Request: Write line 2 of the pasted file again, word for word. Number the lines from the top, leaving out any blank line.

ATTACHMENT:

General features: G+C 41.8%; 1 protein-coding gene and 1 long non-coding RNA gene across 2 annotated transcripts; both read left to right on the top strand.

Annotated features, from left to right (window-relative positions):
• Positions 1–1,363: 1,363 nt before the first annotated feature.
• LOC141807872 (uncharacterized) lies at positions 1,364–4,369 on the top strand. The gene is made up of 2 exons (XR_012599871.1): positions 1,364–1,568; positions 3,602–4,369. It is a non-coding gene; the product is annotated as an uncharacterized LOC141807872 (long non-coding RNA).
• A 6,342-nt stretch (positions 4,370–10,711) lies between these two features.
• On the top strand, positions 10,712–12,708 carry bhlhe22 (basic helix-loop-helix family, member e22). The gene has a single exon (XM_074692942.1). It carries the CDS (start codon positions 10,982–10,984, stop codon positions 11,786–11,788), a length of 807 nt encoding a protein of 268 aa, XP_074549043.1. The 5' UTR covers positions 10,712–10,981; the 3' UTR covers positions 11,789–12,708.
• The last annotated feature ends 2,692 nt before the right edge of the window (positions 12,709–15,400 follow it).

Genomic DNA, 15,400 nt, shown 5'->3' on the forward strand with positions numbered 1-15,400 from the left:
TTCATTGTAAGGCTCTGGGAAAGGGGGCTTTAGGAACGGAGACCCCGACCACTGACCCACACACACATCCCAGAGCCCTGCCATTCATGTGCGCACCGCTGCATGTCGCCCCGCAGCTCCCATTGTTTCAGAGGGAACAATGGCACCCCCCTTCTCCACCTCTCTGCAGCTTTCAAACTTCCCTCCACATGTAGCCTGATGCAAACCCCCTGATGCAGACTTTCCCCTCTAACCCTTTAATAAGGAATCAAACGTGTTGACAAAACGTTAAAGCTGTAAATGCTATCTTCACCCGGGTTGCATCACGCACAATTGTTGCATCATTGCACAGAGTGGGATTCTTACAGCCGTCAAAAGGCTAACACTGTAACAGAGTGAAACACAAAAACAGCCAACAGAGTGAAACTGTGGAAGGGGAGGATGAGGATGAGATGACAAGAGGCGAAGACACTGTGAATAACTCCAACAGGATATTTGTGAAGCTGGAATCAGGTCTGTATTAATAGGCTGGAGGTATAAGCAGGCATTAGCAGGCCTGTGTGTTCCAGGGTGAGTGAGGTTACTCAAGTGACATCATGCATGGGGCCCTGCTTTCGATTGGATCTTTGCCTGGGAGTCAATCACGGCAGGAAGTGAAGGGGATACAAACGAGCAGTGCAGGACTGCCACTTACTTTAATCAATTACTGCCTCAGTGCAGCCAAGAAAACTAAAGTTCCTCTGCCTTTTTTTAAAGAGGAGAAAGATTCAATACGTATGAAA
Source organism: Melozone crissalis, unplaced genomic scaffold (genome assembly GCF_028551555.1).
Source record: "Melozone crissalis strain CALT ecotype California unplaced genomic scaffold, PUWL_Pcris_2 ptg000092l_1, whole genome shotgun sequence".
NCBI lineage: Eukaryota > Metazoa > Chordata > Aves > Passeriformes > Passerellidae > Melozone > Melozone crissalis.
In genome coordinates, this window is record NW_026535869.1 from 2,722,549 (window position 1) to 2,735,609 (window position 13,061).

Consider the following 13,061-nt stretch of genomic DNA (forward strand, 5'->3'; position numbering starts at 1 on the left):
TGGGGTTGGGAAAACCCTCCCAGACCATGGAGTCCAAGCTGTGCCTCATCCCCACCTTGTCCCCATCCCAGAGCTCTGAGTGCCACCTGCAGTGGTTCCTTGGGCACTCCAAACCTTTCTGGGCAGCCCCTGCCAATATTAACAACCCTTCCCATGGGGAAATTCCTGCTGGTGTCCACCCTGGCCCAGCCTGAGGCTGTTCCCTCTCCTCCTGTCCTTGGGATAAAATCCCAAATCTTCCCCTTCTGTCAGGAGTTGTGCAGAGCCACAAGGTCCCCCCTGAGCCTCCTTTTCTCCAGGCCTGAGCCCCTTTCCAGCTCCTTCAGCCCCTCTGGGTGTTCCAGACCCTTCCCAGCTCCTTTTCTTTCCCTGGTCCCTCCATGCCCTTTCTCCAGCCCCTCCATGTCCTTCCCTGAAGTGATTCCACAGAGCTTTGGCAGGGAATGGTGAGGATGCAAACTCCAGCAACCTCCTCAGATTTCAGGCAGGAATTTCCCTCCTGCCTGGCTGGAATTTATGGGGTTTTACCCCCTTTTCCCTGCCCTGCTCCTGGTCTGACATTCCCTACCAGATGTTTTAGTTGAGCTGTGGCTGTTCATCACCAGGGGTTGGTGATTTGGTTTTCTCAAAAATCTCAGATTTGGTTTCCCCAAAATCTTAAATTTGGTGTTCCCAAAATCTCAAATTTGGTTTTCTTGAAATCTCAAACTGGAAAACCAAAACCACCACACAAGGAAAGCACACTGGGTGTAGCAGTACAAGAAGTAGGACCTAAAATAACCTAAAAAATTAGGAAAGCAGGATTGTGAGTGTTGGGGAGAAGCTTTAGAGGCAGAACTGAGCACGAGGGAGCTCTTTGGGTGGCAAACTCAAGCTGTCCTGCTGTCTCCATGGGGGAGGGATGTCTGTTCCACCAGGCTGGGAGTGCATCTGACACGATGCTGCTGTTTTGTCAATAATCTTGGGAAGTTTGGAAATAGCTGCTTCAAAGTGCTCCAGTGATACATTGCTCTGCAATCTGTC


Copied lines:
Annotated features, from left to right (window-relative positions):